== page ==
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Public misconceptions about stem cells throw a wrinkle into scientific progress
Recently, I visited the optometrist for my yearly eye exam and to obtain new eyeglasses and contact lenses. When the good doctor came to fetch me from the waiting room, he said, "come on back, young lady," but glancing from me to the information listed on my chart, he quipped, "ooh, you're no young lady." (I come from a long line of Southern women who taught me how to grind my teeth and kill such socially inept creatures with kindness.)
A few weeks later, I elected to take a telephone survey about political candidates, and when the survey reached the demographic portion of the inquiry, I waited, rather impatiently, for my age group to be announced. When did I get so far down the list?
As I creep ever nearer to my 40s, I'm assessing the options available to me that will somehow preserve the fountain of youth—because as the great Dolly Parton warned in the popular 1990s film "Steel Magnolias," "Time marches on, and sooner or later, you realize it is marchin' across your face." I'm educated enough to know that no lotion or potion is going to rewind my physical clock, but if there is anything I can do to protect and preserve, there's no harm in that, right?
Well, it looks like a bevy of rather creative skin care manufacturers seem to think so. A quick look around the "anti-aging" skin-care market yields dozens of creams, serums, masks and other products that claim to turn back the hands of time—via the use of stem cells.
The marketing tactics employed by the "laboratories" responsible for these dermatological wonders are deliberately vague in describing how the products employ stem cells to erase wrinkles, reduce redness, fade age spots and lift sagging skin. They seem to rely on the public's misconception that stem cells are Mother Nature's miracle, with the power to do everything from eradicate disease to give people a surgery-free facelift. These messages are aimed at the same people who believe "media reports" that Pepsi is using "aborted baby cells" in drink research.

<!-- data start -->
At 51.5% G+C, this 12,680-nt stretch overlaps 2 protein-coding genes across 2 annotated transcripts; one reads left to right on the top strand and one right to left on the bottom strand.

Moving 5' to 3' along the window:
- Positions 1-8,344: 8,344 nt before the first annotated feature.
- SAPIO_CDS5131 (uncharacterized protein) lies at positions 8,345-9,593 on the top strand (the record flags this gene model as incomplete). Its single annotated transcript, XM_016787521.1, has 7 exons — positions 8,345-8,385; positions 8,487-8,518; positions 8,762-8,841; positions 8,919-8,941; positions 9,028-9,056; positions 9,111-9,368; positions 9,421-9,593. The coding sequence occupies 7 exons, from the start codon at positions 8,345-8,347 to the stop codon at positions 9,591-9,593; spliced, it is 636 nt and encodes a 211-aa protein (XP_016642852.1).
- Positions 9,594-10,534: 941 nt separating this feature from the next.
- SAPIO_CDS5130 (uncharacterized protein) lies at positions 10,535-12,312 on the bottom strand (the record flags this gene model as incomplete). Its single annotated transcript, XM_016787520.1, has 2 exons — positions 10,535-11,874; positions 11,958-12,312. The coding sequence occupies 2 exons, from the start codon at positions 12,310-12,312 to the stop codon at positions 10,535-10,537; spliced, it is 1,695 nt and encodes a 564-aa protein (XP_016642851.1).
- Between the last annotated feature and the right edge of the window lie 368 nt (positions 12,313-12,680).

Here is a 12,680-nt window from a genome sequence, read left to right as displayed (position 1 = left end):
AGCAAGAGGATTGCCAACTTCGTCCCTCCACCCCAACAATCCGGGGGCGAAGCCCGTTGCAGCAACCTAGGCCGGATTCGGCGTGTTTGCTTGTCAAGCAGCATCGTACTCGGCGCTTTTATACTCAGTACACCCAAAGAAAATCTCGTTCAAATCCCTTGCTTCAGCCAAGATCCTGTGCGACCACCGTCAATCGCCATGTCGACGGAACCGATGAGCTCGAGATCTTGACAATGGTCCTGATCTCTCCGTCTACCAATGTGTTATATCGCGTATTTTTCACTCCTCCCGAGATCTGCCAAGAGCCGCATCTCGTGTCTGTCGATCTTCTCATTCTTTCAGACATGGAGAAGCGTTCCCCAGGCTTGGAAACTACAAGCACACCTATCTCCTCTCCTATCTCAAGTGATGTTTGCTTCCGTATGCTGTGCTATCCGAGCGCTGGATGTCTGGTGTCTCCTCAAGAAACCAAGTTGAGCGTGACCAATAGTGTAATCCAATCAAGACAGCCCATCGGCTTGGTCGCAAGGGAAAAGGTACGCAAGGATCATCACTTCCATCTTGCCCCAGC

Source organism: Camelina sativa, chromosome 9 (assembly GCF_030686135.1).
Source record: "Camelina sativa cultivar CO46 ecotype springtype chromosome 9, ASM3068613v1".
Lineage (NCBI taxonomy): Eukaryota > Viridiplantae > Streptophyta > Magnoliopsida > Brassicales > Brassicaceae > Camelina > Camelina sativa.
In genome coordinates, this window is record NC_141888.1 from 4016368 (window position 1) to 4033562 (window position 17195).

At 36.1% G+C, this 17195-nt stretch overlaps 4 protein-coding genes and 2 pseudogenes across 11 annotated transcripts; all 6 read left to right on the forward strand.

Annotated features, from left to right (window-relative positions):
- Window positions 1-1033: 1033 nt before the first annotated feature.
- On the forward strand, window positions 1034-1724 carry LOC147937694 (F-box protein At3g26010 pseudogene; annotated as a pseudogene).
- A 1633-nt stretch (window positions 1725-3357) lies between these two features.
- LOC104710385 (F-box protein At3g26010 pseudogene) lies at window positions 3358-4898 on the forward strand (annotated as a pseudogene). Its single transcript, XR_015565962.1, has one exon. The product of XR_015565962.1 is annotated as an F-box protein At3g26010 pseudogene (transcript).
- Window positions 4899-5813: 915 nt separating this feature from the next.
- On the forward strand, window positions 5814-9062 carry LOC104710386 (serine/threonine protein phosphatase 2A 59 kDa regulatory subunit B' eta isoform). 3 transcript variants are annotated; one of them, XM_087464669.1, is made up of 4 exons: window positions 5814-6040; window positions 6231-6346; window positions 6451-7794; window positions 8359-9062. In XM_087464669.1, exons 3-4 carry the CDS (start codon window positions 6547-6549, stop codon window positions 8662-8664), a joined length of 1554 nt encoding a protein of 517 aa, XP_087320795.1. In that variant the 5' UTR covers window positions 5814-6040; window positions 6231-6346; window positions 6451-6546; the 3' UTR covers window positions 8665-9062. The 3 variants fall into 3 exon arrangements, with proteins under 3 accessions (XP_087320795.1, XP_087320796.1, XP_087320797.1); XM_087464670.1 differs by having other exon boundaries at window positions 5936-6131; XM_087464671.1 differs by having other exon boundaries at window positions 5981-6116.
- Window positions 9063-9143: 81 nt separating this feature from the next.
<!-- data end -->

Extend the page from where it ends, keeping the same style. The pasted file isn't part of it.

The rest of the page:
Those of us who are a bit more informed about the science and potential of stem cells, however, are able to sort fact from fiction. Skincare companies are not using human embryonic stem cells; the last time I checked, the U.S. Food and Drug Administration hadn't approved any process by which live materials are somehow incorporated into consumer-grade dermatology products. At best, these companies are creating products with plant stem cells, specialized peptides or enzymes that reportedly help protect human skin stem cells from damage and deterioration, or perhaps stimulate the skin's own stem cells.
The great divide between actual science and general public perception—complicated by political controversy and ethical debate—has only grown deeper with every breakthrough or achievement in the quest to use stem cells to regenerate or repair damaged tissue, skin and organs. Worse yet, such controversies have significantly slowed scientific and commercial progress, as noted by our features editor, Randall C. Willis, in the second part of our series on trends in stem cell research, "Regenerating interest in stem cell medicine," a feature report that begins on page 32 of this month's issue.
"When the idea of embryonic stem cells first came up about three decades ago, conversations ran rampant about the potential—pluripotential, if you will—of this technology to cure all human disease and assist us with replacement organs and tissues as those in our aging bodies failed over time. Despite a few early achievements, however, the hype quickly trailed off to be replaced by disappointment and anxiety," Willis writes.
However, he also notes, "While not necessarily abandoning the desire to outright replace damaged tissues—and perhaps, one day, organs via tissue engineering—stem cell companies have tamped down earlier rhetoric on being 'the' solution for human disease."
That'll be the first step in normalizing public expectations for stem cell therapies. Then, conversations between companies, regulators and payors must begin, with those of us entrusted with reporting on these developments doing so in a more responsible and approachable way.
Here's hoping that the scientific community uses the growing "stem cell skin care" market as an opportunity to educate the general public about the actual science and promise of stem cells. Until then, I guess I'll just slather on some sunblock and embrace the next phase of my life, wrinkles and all.